Stefano Arienti

Galleria In Arco

Stefano Arienti’s recent work is based on a very simple but unpredictable procedure: he takes standard posters depicting landscapes or famous people and erases parts of the images. Sometimes the features of the subjects or certain landscape elements are distorted to extraordinary expressive effect. In the largest series to date, Arienti subjects an innocent Marilyn Monroe, photographed smiling in black and white, to a series of assaults that make the star disquietingly monstrous. The abrasive action of the eraser delineates wrinkles, swells the face, closes the eyes, erases cheekbones or teeth, elongates the nose, or deforms ears as if these were victims of a ferocious, negative makeup job. Other personalities meet ends that are no better: Billie Holiday loses her nose, and Albert Einstein, in the famous photo where he is sticking out his tongue, looks like a cross between a dirty old man and an ape. On another level this taste for ferocious derision gives way to lyricism, as in the large diptychs with images of gardens and flowers, where the cancellation has compositional value in that it creates areas of white, modifies spatial relationships, or muffles chromatic values.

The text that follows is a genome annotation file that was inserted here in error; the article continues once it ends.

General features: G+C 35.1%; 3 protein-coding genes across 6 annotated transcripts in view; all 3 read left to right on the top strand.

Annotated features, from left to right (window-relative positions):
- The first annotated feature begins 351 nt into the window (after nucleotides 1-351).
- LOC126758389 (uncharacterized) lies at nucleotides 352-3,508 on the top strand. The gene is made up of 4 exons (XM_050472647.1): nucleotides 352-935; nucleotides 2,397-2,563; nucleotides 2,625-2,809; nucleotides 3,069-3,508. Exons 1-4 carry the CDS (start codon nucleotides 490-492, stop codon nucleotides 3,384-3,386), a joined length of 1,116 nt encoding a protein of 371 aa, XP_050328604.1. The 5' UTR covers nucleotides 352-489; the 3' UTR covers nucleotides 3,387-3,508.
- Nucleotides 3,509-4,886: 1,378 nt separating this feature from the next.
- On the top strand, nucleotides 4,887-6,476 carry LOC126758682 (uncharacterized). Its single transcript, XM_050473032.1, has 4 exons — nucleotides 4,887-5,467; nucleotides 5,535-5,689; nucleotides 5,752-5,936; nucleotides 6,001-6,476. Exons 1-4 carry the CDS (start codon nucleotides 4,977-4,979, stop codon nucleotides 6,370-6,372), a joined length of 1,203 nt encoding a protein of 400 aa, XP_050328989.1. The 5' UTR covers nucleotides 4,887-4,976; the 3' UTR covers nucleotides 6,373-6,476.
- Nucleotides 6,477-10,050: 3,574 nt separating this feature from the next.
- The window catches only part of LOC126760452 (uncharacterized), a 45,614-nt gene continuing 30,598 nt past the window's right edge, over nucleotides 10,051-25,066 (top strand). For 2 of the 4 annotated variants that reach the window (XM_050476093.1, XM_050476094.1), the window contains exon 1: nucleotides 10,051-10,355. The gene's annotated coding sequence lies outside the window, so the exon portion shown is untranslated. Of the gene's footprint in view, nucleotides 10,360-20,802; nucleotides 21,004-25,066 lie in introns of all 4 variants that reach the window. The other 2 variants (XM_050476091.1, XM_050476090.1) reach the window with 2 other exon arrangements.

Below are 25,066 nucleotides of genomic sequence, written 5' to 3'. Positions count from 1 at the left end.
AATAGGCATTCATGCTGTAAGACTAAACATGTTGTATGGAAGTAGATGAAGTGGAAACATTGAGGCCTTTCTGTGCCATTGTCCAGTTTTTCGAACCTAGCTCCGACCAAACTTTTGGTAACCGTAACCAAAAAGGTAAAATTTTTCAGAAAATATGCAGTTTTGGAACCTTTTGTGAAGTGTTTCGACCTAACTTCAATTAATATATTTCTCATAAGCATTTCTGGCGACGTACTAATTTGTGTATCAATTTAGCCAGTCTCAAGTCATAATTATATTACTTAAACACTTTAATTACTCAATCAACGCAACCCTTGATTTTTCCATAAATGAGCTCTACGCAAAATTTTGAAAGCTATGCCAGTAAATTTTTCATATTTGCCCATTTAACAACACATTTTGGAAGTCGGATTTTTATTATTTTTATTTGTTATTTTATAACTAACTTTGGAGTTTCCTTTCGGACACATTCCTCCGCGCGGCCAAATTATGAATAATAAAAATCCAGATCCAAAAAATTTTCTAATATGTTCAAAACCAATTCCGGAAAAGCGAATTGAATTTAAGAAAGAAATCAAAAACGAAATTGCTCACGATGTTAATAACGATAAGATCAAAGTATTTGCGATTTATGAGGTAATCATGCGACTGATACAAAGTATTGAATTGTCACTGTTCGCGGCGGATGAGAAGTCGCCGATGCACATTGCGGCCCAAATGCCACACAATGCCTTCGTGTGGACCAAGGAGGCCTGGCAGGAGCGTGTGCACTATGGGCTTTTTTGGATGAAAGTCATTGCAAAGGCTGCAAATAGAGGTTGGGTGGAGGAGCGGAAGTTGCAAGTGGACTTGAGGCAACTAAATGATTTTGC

Lyricism and aggressiveness have come to typify Arienti’s modus operandi. The artist behaves like a perverse adolescent in the world of images, engaging these in an ambiguous relationship that simultaneously implies uneasiness and fascination.

In a book shown at Studio Guenzani, along with a group of recent works on paper, the artist selected a number of works, from the beginning of his career to the present, and exhibited them as drawings. These were not models for his most well-known pieces, but rather their graphic remaking, through simple processes for the most part based on the tracing of slides placed on a light table. The process of remaking obviously involves modifications that occur both by chance and as a result of the properties of the medium employed. In mixing technical reproduction and manual alteration, the artist limply manifests his intention to “rehumanize” the stereotypes of visual communication.

Giorgio Verzotti

Translated from the Italian by Marguerite Shore.